Wednesday, August 15, 2012

Coeliac Diseae - a serial problem with Gluten!

Coeliac Disease affects about 1 in 250 people in Australia although it is estimated that 75% of those affected are unaware that they have a problem! So is this an alarming health issue or the proverbial storm in a tea cup? The answer, like the condition itself, is still very much a mystery yet to be solved.

Coeliac happens when the body's immune system decides that it doesn't like Gluten - a protein found in wheat barley and rye and all foods that are made from these grains - and as a result damage occurs to the parts of the intestine where these foods are absorbed. As a result of this damage, not only is the absorption of gluten affected but also other important nutrients such as vitamins and minerals. If this damage occurs at an early age, or if diagnosis is delayed for a very long period, then "Mal-absorption" diseases can occur such as Osteoporosis, peripheral nerve damage and liver disease.

Why this sensitivity happens is still not clear: there does appear to be a genetic basis for the problem although not every one with the affected genes actually develops Coeliac disease, and the current thinking is that there are other environmental conditions contributing to the development of the condition.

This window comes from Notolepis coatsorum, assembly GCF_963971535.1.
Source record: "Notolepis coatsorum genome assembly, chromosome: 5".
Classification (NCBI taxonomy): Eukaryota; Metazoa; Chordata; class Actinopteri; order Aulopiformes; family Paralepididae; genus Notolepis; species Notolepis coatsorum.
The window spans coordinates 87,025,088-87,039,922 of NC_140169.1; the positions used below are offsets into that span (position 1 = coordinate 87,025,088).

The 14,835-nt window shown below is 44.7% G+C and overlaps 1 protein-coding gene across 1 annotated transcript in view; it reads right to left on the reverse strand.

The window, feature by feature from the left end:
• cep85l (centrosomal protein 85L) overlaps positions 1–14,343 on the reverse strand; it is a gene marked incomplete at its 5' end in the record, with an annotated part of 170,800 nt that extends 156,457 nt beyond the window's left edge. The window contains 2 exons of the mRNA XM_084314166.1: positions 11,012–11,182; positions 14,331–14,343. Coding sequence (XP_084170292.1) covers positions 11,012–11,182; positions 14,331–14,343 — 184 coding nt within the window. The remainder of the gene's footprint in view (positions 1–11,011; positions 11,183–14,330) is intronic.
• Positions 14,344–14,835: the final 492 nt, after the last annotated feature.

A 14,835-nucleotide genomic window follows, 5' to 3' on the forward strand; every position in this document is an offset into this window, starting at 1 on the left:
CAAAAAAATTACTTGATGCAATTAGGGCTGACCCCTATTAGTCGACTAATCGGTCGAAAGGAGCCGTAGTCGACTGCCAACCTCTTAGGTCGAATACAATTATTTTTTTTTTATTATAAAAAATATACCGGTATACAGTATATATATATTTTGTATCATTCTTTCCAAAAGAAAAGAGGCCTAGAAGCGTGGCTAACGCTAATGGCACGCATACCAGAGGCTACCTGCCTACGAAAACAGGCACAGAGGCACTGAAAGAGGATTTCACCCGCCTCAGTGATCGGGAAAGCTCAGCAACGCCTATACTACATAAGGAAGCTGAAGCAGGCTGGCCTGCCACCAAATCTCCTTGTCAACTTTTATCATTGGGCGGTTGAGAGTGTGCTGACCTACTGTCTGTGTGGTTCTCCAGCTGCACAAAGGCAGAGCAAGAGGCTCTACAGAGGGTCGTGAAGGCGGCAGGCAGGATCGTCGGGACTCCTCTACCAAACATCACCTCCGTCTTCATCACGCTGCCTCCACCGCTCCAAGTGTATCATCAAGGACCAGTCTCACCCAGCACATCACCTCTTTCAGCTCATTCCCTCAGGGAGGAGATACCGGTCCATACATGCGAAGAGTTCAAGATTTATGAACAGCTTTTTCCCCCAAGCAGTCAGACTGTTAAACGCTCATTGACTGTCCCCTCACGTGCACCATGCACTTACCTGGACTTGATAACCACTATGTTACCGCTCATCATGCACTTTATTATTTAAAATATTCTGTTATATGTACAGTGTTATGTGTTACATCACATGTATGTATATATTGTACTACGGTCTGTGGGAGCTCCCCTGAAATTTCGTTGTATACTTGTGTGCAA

Many cases of Coeliac are completely silent - in other words, those affected have no symptoms whatsoever: others will suffer from abdominal pain, bloating and diarrhoea too.

Diagnosis is made by biopsy of the affected part of the bowel. This is a relatively simple procedure conducted by a specialist in a hospital setting. Tiny pieces of the bowel are harvested and viewed under a microscope: if present, Coeliac will show itself by a loss of the tiny, hair-like projections covering of the lining of the bowel and which are essential for efficient absorption of nutrients from digested foods.

There is no cure for Coeliac, but like most chronic diseases there is very effective management of the condition that allows for normal health and a normal lifespan. The exciting challenge is to exclude Gluten from ones diet and replace it with other food groups according to the individual tastes of the person with the condition. These days there are a plethora of alternatives to Grain based foods and all food packaging in Australia must show whether the contents contain Gluten.

Also there are many online support groups and organizations:

The upside of getting a diagnosis of Coeliac is that you think more carefully about what you eat, and you are challenged to discover different ways of preparing your food: a little bit of what I would call the agony and the ecstacy of living.

If you have any favourite recipes or advice you'd like to send in, I'd be very happy to publish them.

PS there is no gluten in Champagne!

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1 comment:

Anonymous said...

I don't have the problem but I have taste tested a few of the gluten free products available in our local health store. In a word.....yuck. The problem seems to be with the texture more so than the taste.